Next, Tarleton raced westward to meet Thomas Sumter, who had recruited another partisan army. The brief battle at Blackstocks' Farm was classic Tarleton: outnumbered, he tried another head-on attack but this time was repulsed. His losses would probably have been greater than they were, except that a stray shot struck Sumter in the back just as nightfall brought an end to the engagement. The Colonel claimed victory, which was also classic Tarleton, and Cornwallis concurred in his judgment, "but [I] wish it had not cost you so much." Cornwallis still held great confidence in his cavalry commander, which was not unwise considering the number of patriot guerilla bands roaming about.
But the Americans also had a regular army in the field, a rather pathetic-looking band numbering around 2000 and commanded by Nathanael Greene. In mid-December Greene stunned Cornwallis by divided his army, sending about 800 of relatively able-bodied soldiers west under command of Brigadier General Daniel Morgan, a renowned rifleman and frontier fighter. Tarleton proposed to chase Morgan down with his own British Legion plus two regiments of regular infantry, and either destroy it or pin it between his force and the main British army. It sounded good to Cornwallis, who detached a battalion each of the 71st and 7th regiments to serve under the Colonel--with the Legion, this added up to about 1100, the largest force Tarleton had ever commanded.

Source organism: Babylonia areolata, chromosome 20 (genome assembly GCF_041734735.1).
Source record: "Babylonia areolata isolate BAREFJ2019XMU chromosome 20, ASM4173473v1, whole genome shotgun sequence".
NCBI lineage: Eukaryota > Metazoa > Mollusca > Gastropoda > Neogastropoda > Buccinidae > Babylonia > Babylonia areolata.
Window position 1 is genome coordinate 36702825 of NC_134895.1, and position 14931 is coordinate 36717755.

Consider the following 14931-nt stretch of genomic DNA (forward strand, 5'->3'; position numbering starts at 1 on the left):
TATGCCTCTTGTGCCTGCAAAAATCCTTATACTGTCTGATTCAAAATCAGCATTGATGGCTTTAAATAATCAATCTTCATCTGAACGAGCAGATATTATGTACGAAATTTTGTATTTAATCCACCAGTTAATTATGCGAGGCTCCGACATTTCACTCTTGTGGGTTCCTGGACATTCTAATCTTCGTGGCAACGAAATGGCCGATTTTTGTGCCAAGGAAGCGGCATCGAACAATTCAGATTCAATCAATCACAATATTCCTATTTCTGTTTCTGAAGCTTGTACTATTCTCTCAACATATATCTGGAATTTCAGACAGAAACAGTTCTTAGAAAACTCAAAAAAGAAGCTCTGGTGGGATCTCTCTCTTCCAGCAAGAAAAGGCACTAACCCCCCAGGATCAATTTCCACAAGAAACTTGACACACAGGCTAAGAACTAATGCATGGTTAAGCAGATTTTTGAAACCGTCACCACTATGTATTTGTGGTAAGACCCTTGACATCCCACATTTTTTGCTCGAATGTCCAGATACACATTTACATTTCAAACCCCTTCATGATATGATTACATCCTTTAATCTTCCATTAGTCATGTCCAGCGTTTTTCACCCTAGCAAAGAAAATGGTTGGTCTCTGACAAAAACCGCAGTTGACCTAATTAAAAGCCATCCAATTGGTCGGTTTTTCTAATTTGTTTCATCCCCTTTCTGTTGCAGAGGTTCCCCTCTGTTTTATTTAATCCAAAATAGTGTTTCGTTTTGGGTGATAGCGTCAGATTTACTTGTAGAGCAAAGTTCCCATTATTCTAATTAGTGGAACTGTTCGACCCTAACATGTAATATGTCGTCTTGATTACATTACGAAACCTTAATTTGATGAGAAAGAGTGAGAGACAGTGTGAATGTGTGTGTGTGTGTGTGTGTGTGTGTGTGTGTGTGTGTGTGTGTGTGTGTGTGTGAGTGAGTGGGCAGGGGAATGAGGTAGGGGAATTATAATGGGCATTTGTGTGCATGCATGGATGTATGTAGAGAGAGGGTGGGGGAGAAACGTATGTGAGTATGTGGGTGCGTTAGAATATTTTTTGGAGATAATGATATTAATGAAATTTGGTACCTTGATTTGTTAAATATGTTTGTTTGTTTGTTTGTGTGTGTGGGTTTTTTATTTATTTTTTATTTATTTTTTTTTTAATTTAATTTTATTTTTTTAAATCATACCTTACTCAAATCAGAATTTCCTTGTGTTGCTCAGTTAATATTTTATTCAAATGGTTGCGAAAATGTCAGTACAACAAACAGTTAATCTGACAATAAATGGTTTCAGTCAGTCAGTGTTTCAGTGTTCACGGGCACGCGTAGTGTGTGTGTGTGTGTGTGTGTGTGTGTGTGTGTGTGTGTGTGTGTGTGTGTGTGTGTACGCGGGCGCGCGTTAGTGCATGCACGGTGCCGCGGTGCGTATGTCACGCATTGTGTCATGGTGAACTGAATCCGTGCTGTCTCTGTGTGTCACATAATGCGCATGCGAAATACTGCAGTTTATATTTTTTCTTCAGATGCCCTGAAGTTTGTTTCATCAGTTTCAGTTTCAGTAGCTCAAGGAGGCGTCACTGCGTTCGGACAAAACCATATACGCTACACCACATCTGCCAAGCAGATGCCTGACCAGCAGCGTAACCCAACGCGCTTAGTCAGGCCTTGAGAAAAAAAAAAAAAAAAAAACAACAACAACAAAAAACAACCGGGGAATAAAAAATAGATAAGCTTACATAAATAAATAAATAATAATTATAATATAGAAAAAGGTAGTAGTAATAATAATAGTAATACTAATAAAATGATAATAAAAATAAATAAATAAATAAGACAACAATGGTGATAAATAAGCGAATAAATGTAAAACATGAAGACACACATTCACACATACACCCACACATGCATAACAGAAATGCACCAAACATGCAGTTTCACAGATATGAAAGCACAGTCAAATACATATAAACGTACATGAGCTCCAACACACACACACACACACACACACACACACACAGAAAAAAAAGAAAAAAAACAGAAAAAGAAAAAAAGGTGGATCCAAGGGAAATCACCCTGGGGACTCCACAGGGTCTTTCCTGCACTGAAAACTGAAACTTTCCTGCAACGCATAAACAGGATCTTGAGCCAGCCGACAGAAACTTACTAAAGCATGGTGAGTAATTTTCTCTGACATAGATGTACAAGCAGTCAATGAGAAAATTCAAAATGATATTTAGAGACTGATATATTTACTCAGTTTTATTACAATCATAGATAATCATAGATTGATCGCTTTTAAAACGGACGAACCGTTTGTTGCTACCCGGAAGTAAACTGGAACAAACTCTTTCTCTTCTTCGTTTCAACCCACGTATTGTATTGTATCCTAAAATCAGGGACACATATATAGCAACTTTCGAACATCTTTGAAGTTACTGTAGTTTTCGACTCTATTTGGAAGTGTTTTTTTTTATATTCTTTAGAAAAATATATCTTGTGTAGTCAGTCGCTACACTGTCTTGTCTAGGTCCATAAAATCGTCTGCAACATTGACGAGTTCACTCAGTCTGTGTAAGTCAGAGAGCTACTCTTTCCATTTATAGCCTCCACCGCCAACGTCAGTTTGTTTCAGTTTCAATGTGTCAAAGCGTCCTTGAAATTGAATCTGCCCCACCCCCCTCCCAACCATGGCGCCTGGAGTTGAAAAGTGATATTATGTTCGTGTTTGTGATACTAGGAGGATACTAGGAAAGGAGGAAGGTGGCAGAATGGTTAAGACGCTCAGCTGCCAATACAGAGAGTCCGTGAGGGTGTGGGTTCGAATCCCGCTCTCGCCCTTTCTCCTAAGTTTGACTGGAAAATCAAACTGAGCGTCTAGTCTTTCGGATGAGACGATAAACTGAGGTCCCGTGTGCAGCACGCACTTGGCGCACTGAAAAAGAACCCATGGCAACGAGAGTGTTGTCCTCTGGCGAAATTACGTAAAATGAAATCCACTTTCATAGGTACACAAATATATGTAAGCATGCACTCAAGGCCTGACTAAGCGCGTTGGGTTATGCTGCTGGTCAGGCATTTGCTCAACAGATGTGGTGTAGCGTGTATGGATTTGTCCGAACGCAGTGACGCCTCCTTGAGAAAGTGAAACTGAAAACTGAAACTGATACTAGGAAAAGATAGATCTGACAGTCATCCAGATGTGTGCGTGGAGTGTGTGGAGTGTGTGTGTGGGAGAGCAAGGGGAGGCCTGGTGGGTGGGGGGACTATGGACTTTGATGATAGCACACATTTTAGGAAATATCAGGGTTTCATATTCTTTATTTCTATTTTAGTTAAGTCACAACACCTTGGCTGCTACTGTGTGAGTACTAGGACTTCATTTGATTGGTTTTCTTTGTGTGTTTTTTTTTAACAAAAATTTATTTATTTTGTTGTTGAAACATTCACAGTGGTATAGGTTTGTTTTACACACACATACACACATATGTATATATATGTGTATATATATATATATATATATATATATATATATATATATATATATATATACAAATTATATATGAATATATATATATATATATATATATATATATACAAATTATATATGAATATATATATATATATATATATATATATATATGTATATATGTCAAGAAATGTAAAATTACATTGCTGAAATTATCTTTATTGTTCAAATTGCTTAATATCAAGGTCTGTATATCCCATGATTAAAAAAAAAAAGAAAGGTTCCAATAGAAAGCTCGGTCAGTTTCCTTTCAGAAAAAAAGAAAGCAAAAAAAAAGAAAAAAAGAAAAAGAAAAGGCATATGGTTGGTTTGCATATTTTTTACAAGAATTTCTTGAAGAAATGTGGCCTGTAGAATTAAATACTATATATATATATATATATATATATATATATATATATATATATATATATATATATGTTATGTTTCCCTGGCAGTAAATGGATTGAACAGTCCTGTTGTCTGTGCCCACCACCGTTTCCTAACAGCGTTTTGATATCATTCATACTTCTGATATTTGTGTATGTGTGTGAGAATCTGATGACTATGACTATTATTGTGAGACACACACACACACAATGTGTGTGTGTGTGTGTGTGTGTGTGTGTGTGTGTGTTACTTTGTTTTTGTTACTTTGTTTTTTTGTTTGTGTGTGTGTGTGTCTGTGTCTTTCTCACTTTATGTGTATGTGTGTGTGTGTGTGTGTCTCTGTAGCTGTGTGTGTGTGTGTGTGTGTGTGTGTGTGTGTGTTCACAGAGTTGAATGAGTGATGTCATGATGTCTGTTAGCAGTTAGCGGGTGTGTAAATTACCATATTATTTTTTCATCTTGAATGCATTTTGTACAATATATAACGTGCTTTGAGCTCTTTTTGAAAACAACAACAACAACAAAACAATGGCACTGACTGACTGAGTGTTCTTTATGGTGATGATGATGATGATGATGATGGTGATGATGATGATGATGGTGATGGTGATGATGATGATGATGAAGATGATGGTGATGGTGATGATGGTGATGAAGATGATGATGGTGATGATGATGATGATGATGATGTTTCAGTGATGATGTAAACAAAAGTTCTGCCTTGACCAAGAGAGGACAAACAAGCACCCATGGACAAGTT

For the first two weeks of January 1781, he lived up to his tracking reputation; on the morning of January 16, in spite of the constant rains and flooded waterways that slowed everybody down, he was so close to Morgan that the latter barely had time to flee his came with the American army. For most of the day Morgan marched northward with the enemy never more than ten miles behind, but by evening he had determined to take a stand and fight it out on a high pasture known as the Cowpens. By 4:00 a.m. on the 17th, Tarleton was on the march with his army of regulars.